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A: There are those who suspect Wildflower Center volunteers are the culpable and capable culprits. Yet, others think staff members play some, albeit small, role. You can torture us with your plant questions, but we will never reveal the Green Guru's secret identity.

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Ask Mr. Smarty Plants is a free service provided by the staff and volunteers at the Lady Bird Johnson Wildflower Center.

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Monday - March 28, 2016

From: Waltham, MA
Region: California
Topic: Poisonous Plants
Title: What plant looks like poisonous water hemlock
Answered by: Nan Hampton

QUESTION:

I thought that hemlock was a tree. I grew up in Carmel Valley, CA. As a kid we used to play in fields that looks just like this stuff. Some were over six feet and an inch around. In summer we pulled them up and made arrows of the stalks. They were hollow inside and in the spring we would cut them off and wait for them to fill up with water and drink it. We even ate the white pith in the stems. Obviously, they could not be hemlock. I'd be dead now. What could they have been

ANSWER:

That's the problem with common names, they may refer to several different species of plants—even different types of plants (e.g., woody versus non-woody plants).  There are hemlock trees:

Tsuga canadensis (Eastern hemlock)

Tsuga caroliniana (Carolina hemlock)

Tsuga heterophylla (Western hemlock)

Tsuga mertensiana (Mountain hemlock)

There are also a variety of non-woody plants with "hemlock" in their names:

Cicuta maculata (Spotted water hemlock)  Here is more information from University of Florida Center for Aquatic and Invasive Plants and North Carolina State University Cooperative Extension.   This species occurs in all the lower 48 states (including California) and Alaska (see the USDA Plants Database distribution map).

Cicuta bulbifera (Bulblet-bearing water hemlock)  Here are photos and information from Illinois Wildflowers.  It occurs in the northern part of the United States and Canada (not shown in California) according to the USDA Plants Database distribution map.

Cicuta virosa (Mackenzie's water hemlock) occurs in Canada and Alaska according to the USDA Plants Database distribution map.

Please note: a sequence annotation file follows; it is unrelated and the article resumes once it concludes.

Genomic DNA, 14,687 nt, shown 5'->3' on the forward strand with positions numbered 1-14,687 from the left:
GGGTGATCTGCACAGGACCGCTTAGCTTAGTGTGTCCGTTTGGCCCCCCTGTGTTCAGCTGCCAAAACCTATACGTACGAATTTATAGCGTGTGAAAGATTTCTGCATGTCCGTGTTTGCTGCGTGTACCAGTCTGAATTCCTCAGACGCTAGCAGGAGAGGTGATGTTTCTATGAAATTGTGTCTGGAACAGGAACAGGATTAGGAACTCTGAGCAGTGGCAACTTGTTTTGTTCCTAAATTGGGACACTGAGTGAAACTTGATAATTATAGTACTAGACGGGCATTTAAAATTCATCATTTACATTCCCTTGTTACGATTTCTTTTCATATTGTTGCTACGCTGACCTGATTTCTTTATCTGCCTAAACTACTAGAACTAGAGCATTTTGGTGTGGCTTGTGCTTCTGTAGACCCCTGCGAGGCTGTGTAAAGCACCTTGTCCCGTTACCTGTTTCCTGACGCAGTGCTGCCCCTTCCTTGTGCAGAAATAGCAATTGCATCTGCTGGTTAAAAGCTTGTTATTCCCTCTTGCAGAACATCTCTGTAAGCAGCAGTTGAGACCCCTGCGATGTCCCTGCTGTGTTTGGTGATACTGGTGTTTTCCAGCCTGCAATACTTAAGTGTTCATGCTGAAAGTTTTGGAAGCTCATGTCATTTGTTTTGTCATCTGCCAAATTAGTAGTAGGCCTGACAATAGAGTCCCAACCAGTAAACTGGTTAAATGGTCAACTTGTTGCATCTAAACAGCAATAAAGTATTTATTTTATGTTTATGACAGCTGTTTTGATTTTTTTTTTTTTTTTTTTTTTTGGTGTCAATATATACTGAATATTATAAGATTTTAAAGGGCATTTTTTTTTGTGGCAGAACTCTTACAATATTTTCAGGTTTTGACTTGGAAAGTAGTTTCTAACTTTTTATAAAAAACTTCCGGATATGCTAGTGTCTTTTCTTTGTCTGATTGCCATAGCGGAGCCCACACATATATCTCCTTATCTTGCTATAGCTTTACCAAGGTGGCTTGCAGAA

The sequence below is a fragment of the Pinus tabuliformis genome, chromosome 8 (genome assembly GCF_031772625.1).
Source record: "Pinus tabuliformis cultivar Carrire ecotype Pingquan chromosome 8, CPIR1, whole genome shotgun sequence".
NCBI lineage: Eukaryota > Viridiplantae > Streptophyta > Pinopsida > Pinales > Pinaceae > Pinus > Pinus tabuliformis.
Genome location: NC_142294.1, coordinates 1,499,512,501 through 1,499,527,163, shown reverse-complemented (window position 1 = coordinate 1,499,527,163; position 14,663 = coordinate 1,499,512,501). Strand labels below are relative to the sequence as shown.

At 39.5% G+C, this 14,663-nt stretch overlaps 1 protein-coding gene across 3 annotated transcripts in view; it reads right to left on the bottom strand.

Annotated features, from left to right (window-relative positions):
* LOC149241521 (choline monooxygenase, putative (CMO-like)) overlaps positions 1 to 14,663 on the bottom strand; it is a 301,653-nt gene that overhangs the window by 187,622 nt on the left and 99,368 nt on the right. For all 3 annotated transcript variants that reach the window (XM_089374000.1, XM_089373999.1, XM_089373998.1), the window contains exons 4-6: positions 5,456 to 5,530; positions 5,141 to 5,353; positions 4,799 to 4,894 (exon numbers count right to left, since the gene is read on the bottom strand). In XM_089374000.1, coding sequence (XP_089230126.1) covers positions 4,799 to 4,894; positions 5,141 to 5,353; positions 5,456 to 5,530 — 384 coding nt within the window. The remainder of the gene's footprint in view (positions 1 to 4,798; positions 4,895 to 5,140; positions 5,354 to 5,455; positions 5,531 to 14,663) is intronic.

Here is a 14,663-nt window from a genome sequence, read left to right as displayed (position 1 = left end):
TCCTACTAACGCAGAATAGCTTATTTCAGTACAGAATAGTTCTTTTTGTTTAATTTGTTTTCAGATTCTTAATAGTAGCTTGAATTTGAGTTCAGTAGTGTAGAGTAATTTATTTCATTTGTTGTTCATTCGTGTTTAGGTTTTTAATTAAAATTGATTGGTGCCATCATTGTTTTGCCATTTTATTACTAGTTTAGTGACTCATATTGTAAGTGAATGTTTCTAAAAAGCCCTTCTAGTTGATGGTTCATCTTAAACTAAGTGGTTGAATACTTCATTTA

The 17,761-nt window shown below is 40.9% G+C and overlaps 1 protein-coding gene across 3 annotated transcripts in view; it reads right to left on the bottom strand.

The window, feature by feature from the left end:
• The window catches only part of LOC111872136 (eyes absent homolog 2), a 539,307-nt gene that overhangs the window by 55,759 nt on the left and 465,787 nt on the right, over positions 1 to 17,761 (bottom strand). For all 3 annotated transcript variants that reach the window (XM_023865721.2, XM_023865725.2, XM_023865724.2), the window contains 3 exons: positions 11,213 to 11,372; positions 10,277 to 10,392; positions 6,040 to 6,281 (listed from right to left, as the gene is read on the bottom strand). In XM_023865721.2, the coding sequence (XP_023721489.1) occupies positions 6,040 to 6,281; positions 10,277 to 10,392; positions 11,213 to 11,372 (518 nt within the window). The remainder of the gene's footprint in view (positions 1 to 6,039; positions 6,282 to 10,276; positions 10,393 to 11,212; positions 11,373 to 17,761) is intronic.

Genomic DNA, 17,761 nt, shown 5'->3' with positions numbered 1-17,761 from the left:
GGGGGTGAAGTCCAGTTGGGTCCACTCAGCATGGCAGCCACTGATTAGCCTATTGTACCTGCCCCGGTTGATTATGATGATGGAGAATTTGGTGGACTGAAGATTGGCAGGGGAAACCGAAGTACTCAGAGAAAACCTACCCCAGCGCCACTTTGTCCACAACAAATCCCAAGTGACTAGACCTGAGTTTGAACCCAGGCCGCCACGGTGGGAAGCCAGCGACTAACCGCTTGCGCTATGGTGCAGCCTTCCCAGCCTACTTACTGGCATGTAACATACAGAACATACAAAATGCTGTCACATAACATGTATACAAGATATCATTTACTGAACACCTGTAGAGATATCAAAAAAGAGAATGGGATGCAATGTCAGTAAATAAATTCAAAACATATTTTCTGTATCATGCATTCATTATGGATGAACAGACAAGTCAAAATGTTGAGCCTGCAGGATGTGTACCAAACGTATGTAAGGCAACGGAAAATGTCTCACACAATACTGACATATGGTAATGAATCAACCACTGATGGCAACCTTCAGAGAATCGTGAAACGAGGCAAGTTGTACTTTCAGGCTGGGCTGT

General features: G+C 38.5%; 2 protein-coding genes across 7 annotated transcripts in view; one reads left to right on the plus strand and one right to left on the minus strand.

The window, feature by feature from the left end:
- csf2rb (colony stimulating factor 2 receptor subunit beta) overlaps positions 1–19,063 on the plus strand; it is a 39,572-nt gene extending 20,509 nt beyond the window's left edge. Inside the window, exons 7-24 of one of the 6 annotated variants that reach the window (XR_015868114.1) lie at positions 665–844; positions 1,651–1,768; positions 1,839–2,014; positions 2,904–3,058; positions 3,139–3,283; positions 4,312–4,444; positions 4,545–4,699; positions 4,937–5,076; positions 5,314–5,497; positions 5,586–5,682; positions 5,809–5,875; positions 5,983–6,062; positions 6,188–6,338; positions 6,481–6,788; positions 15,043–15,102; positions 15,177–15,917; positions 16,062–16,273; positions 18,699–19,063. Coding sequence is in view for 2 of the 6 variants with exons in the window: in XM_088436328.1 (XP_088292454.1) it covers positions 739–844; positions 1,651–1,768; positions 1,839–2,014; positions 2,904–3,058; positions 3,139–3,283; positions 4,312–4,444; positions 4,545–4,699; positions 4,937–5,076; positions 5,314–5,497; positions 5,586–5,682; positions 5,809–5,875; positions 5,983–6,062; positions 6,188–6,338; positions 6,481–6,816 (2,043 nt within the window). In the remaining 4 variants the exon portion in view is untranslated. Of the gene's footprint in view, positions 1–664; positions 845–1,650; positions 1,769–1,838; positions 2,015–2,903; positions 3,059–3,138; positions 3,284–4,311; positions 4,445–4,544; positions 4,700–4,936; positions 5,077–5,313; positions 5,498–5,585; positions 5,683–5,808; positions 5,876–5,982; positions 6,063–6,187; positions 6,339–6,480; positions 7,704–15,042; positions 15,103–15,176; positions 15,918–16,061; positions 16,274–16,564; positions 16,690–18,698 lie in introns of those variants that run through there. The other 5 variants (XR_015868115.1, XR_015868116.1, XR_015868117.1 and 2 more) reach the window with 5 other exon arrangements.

All the above species in the Genus Cicuta are extremely poisonous.  See Wildwood Survival.

The non-native Conium maculatum (Poison hemlock) from Europe occurs over most of North America and is extremely poisonous.  Here is more information from Montana State University Extension and from PubMed.

Conioselinum chinense (Chinese hemlockparsley) occurs in the eastern half of the United States according to the USDA Plants Database distribution map. It has hemlock as part of its name but I couldn't find evidence that it is poisonous.

I suspect the plants you played with as a child were Sium suave (Hemlock waterparsnip)  These occur in California and all over North America.  See the distribution map from USDA Plants Database.

Here is a quote from the species page: 
"Water-parsnip is so similar to its highly poisonous relatives (such as spotted water-hemlock), it is better left alone."  You were very lucky that they weren't Conium maculatum or Cicuta maculata (or any of the other species of Cicuta).

Here are more photos and information from Illinois Wildflowers, Survival Plants Memory Course (gives features to use to tell this plant from the poisonous Cicuta species), and from Ontario Wildflowers.

 

From the Image Gallery


Spotted water hemlock
Cicuta maculata

Bulblet-bearing water hemlock
Cicuta bulbifera

Mackenzie's water hemlock
Cicuta virosa

Chinese hemlockparsley
Conioselinum chinense

Hemlock waterparsnip
Sium suave

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